Teen bitten by shark on NC Outer Banks in serious condition

WAVES, N.C. (AP) -- A hospital spokeswoman says the latest victim of a shark attack off North Carolina's coast arrived in critical risk of dying, but his condition has improved.

Carol Flynn said Sunday the teenager arrived at Sentara Norfolk General Hospital in Norfolk, Virginia, on Saturday in critical condition. Flynn says he was in serious condition on Sunday.

The shark attack was the second in as many days on the Outer Banks and the sixth in the past two weeks along the coast of North Carolina and South Carolina.

Flynn said the man was 18. The National Park Service described him Saturday as 17.

The park service said on its Facebook page that the teen suffered injuries to his right calf, buttocks and both hands while swimming with others.

THIS IS A BREAKING NEWS UPDATE. Check back soon for further information. AP's earlier story is below.

Officials say a 17-year-old boy is the latest victim of a shark attack off North Carolina's coast, the second attack in as many days and the sixth attack in the past two weeks.

Rescue personnel and park rangers responded to the boy, who received what they described as injuries to his right calf, buttocks and both hands while swimming in the Outer Banks on Saturday, according to a post on the National Park Service's Facebook page. The boy was swimming with others when he was bitten, but no one else was hurt, officials said.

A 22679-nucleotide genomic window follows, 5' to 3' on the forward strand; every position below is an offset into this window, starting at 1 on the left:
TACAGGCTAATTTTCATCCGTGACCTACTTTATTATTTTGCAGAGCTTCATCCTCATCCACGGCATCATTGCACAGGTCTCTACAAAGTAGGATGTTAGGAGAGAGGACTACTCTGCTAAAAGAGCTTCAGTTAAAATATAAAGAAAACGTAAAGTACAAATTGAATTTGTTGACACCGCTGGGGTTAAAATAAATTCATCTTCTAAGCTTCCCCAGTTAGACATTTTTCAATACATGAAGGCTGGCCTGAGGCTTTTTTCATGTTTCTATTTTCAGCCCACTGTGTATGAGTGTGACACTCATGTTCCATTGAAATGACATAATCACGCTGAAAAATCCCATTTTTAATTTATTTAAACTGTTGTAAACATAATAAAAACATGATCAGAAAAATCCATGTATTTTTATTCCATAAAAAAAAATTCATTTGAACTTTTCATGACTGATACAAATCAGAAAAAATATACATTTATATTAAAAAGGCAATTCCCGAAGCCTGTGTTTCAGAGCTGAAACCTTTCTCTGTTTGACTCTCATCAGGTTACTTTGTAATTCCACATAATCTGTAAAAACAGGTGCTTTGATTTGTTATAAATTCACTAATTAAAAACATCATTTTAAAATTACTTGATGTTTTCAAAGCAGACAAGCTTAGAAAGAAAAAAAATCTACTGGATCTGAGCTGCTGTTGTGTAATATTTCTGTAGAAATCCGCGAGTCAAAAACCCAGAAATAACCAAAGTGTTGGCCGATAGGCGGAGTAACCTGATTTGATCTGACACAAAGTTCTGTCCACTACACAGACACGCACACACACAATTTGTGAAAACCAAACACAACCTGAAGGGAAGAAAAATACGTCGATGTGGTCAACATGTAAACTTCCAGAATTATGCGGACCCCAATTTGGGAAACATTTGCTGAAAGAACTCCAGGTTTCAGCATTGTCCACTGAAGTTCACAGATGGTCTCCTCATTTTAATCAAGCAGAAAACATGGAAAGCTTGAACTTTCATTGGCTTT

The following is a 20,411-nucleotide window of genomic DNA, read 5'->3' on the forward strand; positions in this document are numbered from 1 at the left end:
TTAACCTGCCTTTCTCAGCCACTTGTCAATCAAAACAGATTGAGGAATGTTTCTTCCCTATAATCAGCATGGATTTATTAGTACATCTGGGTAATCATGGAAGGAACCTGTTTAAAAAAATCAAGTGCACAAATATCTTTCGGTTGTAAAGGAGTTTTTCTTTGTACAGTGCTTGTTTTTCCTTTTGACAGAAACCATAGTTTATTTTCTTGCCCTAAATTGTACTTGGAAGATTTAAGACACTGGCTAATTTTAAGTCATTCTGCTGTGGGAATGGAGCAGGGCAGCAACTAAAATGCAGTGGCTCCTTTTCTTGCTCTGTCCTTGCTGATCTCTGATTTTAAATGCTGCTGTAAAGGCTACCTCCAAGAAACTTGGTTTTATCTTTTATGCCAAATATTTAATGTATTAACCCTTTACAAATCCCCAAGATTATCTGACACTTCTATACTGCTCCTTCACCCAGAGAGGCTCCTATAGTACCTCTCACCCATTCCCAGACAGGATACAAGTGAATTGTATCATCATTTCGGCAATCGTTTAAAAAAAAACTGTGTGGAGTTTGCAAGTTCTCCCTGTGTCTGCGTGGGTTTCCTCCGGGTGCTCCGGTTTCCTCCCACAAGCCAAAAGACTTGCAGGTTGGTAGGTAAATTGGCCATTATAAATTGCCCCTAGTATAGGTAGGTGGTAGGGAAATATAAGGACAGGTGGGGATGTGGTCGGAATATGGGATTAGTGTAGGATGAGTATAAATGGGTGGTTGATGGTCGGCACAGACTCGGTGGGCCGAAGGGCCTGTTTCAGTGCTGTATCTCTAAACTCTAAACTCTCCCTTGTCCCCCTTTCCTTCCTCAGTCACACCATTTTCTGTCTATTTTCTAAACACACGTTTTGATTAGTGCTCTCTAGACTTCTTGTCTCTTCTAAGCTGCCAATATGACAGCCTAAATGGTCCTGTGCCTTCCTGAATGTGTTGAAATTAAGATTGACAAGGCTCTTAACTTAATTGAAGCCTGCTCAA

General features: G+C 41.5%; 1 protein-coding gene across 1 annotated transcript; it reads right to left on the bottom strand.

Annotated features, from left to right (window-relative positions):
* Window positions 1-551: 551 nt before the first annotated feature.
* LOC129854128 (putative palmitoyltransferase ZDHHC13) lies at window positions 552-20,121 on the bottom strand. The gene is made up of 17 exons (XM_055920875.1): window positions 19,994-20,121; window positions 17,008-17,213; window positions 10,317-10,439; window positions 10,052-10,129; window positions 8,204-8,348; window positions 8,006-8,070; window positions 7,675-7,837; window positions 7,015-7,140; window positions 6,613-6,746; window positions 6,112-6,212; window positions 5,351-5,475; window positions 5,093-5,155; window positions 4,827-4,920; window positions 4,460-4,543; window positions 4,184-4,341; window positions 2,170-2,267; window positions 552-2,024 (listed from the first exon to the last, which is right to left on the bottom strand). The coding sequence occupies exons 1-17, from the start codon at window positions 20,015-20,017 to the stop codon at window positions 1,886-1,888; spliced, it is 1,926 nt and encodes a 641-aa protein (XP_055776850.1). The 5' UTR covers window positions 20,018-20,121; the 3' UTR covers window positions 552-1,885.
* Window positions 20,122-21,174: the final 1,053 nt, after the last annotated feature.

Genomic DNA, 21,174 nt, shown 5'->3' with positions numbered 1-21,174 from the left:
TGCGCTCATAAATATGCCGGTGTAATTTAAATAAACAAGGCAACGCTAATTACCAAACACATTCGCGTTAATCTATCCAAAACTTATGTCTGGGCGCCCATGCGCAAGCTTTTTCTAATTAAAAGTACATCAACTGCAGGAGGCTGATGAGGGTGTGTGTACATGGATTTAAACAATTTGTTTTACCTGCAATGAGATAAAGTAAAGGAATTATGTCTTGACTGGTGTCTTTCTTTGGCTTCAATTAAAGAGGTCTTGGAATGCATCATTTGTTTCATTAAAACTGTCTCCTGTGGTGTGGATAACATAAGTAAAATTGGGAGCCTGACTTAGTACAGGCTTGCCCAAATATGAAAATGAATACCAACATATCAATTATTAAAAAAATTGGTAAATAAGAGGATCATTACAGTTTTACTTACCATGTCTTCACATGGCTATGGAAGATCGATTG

The unidentified teenager was treated at the scene before being airlifted to a Norfolk, Virginia, hospital, the park service said.

On Friday, a North Carolina man was bitten on his back and leg in Avon while playing in the surf with his children. A 43-year-old man was also attacked by a shark near Hilton Head Island, South Carolina, on Friday. Both men were treated for non-life threatening injuries.

Sharks have attacked several children along North Carolina's coast this month, including a 13-year old girl who lost her left arm below the elbow and a 16-year old boy who lost his left arm above the elbow, about 90 minutes apart, at Oak Island.

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